EF: So the color comes after?
BDB: No, the color is there from the beginning. I paint straight onto the molds, using between 15 and 20 layers of color. What appears on the surface as dark gray, yellow, pale pink, or bluish, is in fact layers of different colors varying in intensity and transparency. They melt into one another, and their visibility on the surface partly depends on the temperature of the wax. When the temperature is high, even colors applied in the depth of the wax cast will melt through the first layer and become visible on the surface. I work blind, you could say. I start with the first layer, but from the second layer on, I have to trust my knowledge and experience with the temperatures. If I want the black visible on the surface, then after 10 layers I have to heat the black to the exact right temperature so it melts to the first level. It’s very technical.
EF: What is the role of chance?
BDB: I am very open to changes during the creative process. In the beginning, when we were working with the bodies, I was obsessed with ensuring that all the seams were perfectly closed. But there’s always a part left. I started to put two parts together and saw a thin layer of wax made by chance, and I felt that it was even more fragile than what I had done. From that moment, I kept the extra material visible, so when people look at the legs and feet, they know they’re not real. It happens during the process, and it’s up to you to decide whether to clean up or keep these mistakes and tell another story.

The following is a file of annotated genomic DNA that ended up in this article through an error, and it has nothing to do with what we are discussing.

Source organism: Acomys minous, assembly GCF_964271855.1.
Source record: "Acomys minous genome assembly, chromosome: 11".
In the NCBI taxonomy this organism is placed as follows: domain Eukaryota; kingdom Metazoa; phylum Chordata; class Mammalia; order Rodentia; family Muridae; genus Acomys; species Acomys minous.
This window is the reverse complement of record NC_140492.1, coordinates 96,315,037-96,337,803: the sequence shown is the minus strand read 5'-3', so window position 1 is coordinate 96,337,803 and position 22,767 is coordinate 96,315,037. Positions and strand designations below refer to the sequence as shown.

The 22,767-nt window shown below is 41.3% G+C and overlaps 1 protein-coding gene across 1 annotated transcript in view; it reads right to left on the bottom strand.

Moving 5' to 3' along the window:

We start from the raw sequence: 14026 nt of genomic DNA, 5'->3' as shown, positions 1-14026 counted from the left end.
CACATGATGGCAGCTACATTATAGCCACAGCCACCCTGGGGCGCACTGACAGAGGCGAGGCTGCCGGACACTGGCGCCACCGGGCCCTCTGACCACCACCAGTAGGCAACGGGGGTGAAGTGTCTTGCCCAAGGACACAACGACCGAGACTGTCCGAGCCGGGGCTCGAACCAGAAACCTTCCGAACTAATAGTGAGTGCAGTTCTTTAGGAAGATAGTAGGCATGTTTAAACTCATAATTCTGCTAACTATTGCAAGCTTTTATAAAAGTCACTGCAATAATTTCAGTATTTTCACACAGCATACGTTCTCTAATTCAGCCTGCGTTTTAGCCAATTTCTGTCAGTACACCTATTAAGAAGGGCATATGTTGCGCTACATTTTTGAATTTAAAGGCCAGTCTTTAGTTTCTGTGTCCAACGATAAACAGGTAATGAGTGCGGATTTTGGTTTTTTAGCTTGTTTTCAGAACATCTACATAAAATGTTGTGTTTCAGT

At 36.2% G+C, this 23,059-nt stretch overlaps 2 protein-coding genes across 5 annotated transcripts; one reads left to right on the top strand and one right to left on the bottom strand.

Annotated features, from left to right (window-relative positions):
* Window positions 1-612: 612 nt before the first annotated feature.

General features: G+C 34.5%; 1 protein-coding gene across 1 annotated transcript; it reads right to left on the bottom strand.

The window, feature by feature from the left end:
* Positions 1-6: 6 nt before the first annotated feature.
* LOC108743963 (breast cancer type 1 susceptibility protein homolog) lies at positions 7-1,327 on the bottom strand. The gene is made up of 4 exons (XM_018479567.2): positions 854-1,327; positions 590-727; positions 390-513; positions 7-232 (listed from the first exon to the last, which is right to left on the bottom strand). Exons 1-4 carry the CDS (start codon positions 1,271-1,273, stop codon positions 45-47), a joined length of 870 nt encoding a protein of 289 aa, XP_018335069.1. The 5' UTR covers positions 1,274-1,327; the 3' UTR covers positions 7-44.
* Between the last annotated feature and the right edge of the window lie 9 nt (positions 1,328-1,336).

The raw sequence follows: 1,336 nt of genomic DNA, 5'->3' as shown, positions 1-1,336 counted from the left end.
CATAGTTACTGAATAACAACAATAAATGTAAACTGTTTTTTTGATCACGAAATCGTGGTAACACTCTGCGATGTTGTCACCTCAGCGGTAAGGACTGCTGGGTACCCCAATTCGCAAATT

EF: Your sculptures often entail props like pallets, vitrines, tables, stools, and racks.
BDB: I have always felt myself to be both a painter and a sculptor. I’m not a sculptor who is sculpting. I start from casts and do deformations and put different elements together. Very often I start from old vitrines and old tables that I bring into my studio and work. It’s not that the sculpture is made and afterwards shown in the vitrine or on the table. The vitrine will be the starting point. This is an important layer; it connects all these different stories as a sort of collage in three dimensions.
EF: Do you make sketches or maquettes?
BDB: The 2013 Venice Biennale was the first time; I made a scale model to position the work in the Belgian pavilion, determine the lighting, and find the right color for the walls. That helped a lot, so now I make scale models for all my exhibitions. This is much more important than making sketches or drawings. For me, drawings have a completely different purpose. When I draw, it is because I want to work out a new subject for myself. When I started to make drawings based on my lily photographs, I created a whole new group of related images. Making drawings is something very intimate that I have to do on my own in a quiet place.
EF:What is behind the title “Aletheia”?
BDB: The title always comes last. It needs much more time, and it’s not just a title. For me, it has to contain every single work on view in an exhibition. To confer a title is like naming your child. It’s a very personal thing. I was discussing this with my studio manager and her partner, a curator, who came up with this beautiful word “Aletheia,” which means “truth” or “unveiling,” and then for the installation, “truth unforgotten.” This is what we all want to be in the end.